It was no accident then that the Victorians, who were raised under the influence of Romanticism and who eagerly embraced the aesthetic of Gothic Revival, were some of the most morbid people who have ever lived. They adorned their front parlors (when they weren’t being used to display actual corpses before burial) with memento mori—pictures of deceased relatives, and their contributions to cemetery art are still unrivaled in beauty and sublimity. The Victorians, as I had after the death of my uncle, desperately tried to contact their departed loved ones. Mediums claiming to be able to manifest all kinds of supernatural phenomenon flourished on both sides of the Atlantic, alongside an unquenchable public thirst for ghostly tales and dime novels starring vampires, werewolves, mad scientists, and maniac killers.
In inter-war Paris, spectators packed the Grand Guignol, a theater that offered live action horror shows replete with insanity, bondage, and mutilations. But despite a brief rebirth of the Gothic in German and American cinema in the 1920s, which gave us F. W. Murnau’s silent classic Nosferatu (1922), Hollywood’s The Hunchback of Notre Dame (1923), and The Phantom of the Opera (1925), the two world wars permanently shattered our Romantic and Victorian sensibilities. Humankind no longer seemed dignified in the face of our mortality; we appeared to have been transformed into the very beasts we always assumed were only lurking in the recesses of our imaginations. Between 1918 and 1945, the old order in Europe collapsed in an apocalyptic inferno. Out of its ruins rose a new, consumer-driven popular culture. On both sides of the Atlantic, Thanatophilia would never be the same.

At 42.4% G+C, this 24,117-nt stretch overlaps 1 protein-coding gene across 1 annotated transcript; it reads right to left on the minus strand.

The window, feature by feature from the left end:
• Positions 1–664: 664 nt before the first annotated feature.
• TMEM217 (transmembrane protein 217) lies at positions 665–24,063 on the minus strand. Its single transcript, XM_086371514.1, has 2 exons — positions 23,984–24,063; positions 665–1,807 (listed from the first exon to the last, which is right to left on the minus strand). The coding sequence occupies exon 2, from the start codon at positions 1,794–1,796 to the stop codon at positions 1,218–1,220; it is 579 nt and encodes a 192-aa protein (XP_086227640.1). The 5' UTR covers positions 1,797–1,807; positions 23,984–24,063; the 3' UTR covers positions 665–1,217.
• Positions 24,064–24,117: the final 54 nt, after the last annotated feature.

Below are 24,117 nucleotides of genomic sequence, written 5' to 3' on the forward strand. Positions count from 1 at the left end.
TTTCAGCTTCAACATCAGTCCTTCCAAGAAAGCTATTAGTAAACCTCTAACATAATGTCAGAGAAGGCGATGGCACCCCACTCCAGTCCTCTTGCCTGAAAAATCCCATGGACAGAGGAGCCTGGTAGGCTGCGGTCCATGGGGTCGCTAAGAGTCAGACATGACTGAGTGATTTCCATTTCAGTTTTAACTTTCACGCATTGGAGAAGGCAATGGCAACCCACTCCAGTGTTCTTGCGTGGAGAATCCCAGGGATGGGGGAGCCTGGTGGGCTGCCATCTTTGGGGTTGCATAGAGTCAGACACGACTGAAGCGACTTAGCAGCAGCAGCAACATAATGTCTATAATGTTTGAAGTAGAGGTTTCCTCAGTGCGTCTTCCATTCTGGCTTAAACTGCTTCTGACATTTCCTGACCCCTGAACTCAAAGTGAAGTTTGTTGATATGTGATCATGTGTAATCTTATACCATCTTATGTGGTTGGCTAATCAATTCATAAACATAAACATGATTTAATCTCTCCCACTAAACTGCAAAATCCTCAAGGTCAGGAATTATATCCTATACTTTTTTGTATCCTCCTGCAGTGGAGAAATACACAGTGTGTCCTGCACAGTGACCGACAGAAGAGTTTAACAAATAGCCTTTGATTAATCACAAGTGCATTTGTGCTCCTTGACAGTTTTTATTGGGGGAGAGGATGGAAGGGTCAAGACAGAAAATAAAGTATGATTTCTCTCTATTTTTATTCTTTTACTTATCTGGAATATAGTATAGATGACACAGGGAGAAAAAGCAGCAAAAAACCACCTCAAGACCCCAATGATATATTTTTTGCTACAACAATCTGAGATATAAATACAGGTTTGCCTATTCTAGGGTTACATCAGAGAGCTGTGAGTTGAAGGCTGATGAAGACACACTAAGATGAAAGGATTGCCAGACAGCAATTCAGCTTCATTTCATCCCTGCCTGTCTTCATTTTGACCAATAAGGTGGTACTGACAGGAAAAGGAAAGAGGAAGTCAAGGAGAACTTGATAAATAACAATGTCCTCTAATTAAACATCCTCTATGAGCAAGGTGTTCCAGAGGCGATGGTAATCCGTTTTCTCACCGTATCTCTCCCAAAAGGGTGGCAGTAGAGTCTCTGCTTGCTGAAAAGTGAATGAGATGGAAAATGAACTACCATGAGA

America was largely untouched by either world wars, and during the 1930s Hollywood popularized horror in a series of movies we are all still familiar with today. Among these were Dracula (1931), Frankenstein (1931), The Mummy (1932), and Dr. Jekyll and Mr. Hyde (1931), all of which had been adapted for the screen from the classic Gothic fiction of the Romantic era. Charles Addams’ morbid and satirical cartoons also found their way into the pages of The New Yorker during that time period.
By the 1950s and early 1960s, popular culture in the United States had split into two distinct categories. On one hand stood television shows such as Leave it to Beaver (1957-1963) and My Three Sons (1960-1972), muscle cars, and Elvis, and on the other stood horror comics, TV shows like The Adam’s Family (1964-1966), movies such as What Ever Happened to Baby Jane? (1962), and real-life killers Ed Gein and Charles Starkweather. The existence of a shiny, polished surface and a gritty underbelly would henceforth be characteristic of American culture.
This reacquaintance with the death culture might have faded away if it hadn’t been for a series of important events: the Vietnam War and the industrial depression of the 1970s. As American prosperity vanished, the British Empire collapsed, and the cities fell into disrepair after urban rioting and white flight, three important music genres were formed: Punk, Heavy Metal, and Rockabilly. Drawing from historical themes, as well as the dystopia that surrounded them, these musical genres flirted with the darker side of the postmodern landscape. Their lyrics were filled with violence, pain, nihilism, and death.